On Aug 13, 2014, at 2:57 AM, Daniel P. Berrange wrote:
On Wed, Aug 13, 2014 at 08:57:40AM +1000, Michael Still wrote:
One of the action items from the nova midcycle was that I was asked to
make nova's expectations of core reviews more clear. This email is an
attempt at that.
Nova expects a minimum level of sustained code reviews from cores. In
the past this has been generally held to be in the order of two code
reviews a day, which is a pretty low bar compared to the review
workload of many cores. I feel that existing cores understand this
requirement well, and I am mostly stating it here for completeness.
Additionally, there is increasing levels of concern that cores need to
be on the same page about the criteria we hold code to, as well as the
overall direction of nova. While the weekly meetings help here, it was
agreed that summit attendance is really important to cores. Its the
way we decide where we're going for the next cycle, as well as a
chance to make sure that people are all pulling in the same direction
and trust each other.
There is also a strong preference for midcycle meetup attendance,
although I understand that can sometimes be hard to arrange. My stance
is that I'd like core's to try to attend, but understand that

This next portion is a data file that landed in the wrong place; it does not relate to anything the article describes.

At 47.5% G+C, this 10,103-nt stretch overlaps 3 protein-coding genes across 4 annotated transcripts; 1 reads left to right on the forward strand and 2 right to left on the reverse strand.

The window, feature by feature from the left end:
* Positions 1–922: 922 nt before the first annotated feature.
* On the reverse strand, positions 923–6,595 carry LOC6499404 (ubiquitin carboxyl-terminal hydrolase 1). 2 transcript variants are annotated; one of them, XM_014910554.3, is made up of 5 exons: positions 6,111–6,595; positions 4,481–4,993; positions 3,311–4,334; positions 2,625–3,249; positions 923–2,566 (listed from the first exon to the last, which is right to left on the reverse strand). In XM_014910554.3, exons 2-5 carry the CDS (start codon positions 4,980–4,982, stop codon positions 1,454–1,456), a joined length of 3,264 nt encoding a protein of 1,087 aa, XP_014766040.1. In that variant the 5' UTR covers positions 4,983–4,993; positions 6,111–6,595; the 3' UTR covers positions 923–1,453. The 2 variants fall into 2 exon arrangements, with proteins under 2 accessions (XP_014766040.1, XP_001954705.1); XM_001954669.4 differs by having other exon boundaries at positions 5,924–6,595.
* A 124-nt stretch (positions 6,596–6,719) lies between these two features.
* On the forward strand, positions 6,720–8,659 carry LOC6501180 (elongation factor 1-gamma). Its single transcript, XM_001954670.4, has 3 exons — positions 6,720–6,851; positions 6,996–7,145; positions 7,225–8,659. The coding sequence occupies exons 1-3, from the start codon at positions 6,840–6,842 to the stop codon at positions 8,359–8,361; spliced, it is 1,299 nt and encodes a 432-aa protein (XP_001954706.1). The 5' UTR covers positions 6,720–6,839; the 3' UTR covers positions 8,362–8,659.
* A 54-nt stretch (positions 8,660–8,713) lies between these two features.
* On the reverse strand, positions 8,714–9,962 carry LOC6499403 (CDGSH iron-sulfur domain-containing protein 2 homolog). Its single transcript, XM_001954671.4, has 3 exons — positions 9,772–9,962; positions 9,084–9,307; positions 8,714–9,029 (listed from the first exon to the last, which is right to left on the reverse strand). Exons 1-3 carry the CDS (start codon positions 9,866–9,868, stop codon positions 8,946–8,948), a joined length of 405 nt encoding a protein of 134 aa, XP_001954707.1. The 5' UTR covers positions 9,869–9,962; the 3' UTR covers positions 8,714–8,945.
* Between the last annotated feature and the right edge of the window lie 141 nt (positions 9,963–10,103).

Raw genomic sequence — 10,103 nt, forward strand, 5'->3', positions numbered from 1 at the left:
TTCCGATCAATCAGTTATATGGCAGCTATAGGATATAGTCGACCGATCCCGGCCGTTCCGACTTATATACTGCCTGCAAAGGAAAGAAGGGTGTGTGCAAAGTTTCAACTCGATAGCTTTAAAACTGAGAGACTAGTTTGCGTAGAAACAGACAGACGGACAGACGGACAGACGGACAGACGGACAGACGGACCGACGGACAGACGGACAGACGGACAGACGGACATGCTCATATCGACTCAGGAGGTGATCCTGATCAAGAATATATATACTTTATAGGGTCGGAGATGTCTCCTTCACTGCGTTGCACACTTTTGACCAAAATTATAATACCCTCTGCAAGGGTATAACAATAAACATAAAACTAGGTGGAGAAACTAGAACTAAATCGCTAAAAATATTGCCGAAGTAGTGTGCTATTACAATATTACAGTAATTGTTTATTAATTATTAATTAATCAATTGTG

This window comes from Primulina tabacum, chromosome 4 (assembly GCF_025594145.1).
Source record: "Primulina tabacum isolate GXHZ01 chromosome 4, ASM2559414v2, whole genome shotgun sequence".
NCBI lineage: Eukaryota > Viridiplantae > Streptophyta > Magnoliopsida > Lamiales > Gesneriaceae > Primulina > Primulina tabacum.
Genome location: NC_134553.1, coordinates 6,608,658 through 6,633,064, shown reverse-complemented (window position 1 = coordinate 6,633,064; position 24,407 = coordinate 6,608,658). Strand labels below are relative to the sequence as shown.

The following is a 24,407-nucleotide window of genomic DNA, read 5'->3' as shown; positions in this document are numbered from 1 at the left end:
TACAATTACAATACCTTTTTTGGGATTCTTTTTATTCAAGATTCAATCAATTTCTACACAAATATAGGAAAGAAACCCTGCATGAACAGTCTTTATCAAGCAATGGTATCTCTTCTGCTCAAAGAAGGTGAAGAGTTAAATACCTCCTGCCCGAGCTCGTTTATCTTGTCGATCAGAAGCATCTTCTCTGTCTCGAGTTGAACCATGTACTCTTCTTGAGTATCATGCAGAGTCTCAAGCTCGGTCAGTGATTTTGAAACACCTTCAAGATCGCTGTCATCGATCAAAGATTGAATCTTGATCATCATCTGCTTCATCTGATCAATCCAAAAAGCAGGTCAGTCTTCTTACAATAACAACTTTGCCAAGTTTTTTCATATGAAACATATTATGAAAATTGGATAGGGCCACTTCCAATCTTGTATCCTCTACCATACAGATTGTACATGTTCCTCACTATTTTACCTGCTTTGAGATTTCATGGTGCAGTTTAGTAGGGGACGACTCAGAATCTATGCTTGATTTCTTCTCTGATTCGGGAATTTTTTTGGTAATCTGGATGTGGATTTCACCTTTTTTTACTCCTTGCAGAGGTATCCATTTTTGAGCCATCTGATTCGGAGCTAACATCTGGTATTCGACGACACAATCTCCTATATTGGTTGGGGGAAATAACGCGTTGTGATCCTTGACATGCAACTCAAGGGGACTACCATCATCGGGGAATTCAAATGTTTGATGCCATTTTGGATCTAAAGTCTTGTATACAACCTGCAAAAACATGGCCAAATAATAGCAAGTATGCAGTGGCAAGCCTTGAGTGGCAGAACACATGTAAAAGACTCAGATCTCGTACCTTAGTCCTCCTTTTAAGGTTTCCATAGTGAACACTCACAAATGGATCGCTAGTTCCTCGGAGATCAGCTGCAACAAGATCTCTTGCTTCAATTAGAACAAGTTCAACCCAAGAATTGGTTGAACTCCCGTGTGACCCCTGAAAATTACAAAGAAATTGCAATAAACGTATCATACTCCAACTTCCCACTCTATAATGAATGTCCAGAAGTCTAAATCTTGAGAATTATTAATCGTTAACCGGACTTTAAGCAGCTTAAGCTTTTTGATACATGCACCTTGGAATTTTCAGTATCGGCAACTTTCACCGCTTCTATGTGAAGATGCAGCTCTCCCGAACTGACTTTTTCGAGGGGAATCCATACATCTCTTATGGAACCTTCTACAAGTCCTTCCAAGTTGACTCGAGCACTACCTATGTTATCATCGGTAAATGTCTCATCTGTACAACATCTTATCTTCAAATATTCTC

sometimes people will miss one. In response to the increasing
importance of midcycles over time, I commit to trying to get the dates
for these events announced further in advance.
Personally I'm going to find it really hard to justify long distance
travel 4 times a year for OpenStack for personal / family reasons,
let alone company cost. I couldn't attend Icehouse mid-cycle because
I just had too much travel in a short time to be able to do another
week long trip away from family. I couldn't attend Juno mid-cycle
because it clashed we personal holiday. There are other opensource
related conferences that I also have to attend (LinuxCon, FOSDEM,
KVM Forum, etc), etc so doubling the expected number of openstack
conferences from 2 to 4 is really very undesirable from my POV.
I might be able to attend the occassional mid-cycle meetup if the
location was convenient, but in general I don't see myself being
able to attend them regularly.
I tend to view the fact that we're emphasising the need of in-person
meetups to be somewhat of an indication of failure of our community
operation. The majority of open source projects work very effectively
with far less face-to-face time. OpenStack is fortunate that companies
are currently willing to spend 6/7-figure sums flying 1000's of
developers around the world many times a year, but I don't see that
lasting forever so I'm concerned about baking the idea of f2f midcycle
meetups into our way of life even more strongly.
I was fortunate to attend both the Nova and Neutron mid-cycles last month, and I can attest to how productive these gatherings were. Discussion moved quickly and misunderstandings were rapidly resolved. Informal ('water-cooler') conversation led to many interactions that might not otherwise have occurred. Given your attendance of summit and other open source conferences, though, I'm assuming the value of f2f is not in question.